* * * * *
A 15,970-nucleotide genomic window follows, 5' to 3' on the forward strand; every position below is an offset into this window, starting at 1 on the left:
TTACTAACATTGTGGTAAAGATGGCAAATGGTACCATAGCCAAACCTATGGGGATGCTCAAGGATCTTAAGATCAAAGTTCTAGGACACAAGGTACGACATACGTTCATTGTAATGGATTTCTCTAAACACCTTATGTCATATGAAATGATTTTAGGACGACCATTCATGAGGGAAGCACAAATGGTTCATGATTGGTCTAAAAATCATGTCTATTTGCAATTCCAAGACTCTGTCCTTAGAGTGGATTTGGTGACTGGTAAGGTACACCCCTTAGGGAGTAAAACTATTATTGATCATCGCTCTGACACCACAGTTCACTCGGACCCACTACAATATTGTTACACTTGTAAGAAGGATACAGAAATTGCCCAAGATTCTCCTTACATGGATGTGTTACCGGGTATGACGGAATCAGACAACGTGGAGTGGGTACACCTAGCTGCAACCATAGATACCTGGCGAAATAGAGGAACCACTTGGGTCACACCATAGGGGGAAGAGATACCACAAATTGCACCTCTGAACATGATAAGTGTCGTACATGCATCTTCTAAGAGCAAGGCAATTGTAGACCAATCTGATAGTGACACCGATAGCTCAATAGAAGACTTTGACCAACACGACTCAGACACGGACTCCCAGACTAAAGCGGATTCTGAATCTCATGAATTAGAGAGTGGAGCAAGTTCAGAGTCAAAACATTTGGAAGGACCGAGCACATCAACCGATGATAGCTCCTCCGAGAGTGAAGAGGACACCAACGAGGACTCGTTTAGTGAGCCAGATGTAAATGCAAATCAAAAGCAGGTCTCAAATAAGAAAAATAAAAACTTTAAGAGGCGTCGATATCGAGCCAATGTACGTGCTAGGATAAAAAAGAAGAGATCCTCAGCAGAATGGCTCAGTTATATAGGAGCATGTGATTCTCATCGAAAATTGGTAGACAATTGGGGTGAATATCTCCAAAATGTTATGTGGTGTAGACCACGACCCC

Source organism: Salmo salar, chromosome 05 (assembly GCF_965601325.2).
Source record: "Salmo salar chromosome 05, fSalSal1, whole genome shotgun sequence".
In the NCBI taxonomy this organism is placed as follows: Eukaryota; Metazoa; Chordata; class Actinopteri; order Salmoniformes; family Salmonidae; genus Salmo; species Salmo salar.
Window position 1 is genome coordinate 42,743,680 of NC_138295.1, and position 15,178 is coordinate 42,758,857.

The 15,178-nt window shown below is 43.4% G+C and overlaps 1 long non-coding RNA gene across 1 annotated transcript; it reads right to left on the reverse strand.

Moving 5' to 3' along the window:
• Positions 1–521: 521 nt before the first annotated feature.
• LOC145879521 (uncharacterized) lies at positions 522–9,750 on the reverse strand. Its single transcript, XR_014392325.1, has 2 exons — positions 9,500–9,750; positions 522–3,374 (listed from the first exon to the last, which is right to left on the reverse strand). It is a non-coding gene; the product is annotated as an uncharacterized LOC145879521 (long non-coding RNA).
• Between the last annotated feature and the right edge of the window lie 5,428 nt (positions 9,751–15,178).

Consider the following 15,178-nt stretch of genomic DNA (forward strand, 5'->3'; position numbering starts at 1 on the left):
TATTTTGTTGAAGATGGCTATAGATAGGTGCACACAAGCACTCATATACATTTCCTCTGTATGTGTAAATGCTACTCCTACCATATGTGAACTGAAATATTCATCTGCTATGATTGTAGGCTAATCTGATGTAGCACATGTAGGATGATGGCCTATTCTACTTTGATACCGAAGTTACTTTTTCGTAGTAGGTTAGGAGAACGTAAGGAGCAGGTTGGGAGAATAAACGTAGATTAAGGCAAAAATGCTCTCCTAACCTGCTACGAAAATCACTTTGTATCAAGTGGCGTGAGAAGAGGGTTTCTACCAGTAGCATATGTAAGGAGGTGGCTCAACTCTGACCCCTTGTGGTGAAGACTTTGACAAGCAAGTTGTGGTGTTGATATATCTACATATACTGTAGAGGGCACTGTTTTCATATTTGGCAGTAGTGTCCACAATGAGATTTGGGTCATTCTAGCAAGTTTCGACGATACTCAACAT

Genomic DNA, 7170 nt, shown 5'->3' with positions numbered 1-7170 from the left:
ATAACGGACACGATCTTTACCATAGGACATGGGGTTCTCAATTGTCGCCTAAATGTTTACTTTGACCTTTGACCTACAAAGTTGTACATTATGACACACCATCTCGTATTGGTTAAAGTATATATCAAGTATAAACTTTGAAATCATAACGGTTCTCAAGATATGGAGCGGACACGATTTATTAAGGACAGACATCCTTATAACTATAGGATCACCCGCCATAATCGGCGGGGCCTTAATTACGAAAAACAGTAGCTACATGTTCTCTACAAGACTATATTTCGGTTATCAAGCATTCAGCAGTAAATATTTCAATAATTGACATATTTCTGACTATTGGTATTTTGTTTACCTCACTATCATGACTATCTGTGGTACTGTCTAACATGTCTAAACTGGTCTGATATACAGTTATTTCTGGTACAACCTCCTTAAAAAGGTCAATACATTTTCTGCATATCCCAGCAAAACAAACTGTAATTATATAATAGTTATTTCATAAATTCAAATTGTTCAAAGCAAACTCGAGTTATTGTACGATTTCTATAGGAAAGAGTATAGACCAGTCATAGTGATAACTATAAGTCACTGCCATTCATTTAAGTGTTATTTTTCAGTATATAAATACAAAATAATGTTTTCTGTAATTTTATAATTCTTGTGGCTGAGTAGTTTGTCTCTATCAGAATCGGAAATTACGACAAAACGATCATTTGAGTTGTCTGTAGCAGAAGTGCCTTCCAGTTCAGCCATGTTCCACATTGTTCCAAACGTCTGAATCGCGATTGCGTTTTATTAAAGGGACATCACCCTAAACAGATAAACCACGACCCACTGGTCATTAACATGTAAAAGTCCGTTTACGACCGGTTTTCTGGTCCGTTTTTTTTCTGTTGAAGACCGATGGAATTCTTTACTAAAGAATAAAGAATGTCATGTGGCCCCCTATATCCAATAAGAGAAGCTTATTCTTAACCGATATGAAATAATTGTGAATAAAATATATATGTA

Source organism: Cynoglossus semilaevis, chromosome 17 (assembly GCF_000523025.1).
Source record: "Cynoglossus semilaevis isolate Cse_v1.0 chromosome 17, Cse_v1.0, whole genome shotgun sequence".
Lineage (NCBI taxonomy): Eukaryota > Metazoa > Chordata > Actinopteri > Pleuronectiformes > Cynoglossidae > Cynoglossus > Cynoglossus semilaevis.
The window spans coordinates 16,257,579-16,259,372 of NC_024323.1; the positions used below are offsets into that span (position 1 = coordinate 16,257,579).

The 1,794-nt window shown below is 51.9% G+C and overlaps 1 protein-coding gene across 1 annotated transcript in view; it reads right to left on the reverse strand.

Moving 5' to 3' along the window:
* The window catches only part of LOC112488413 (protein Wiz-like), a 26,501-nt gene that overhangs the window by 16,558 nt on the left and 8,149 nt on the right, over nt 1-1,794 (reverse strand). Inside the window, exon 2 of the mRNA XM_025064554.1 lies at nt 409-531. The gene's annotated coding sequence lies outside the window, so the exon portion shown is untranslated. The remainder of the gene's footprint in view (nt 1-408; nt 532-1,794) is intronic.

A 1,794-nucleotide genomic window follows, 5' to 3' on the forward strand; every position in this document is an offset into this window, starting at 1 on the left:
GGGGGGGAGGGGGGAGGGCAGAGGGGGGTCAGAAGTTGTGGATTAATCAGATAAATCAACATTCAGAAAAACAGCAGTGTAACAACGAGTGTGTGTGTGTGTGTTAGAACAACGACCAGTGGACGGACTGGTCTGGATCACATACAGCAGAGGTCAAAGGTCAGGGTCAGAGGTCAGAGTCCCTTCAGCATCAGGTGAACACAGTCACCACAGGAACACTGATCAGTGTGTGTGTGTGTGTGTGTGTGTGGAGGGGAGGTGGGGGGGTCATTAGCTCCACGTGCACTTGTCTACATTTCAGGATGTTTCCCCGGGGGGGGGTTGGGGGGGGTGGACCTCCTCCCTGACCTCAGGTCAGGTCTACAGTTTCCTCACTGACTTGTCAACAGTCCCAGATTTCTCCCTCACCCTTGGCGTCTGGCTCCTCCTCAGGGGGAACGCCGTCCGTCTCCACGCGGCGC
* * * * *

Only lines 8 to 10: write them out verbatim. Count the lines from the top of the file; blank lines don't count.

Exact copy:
Moving 5' to 3' along the window:
• Positions 1–521: 521 nt before the first annotated feature.
• LOC145879521 (uncharacterized) lies at positions 522–9,750 on the reverse strand. Its single transcript, XR_014392325.1, has 2 exons — positions 9,500–9,750; positions 522–3,374 (listed from the first exon to the last, which is right to left on the reverse strand). It is a non-coding gene; the product is annotated as an uncharacterized LOC145879521 (long non-coding RNA).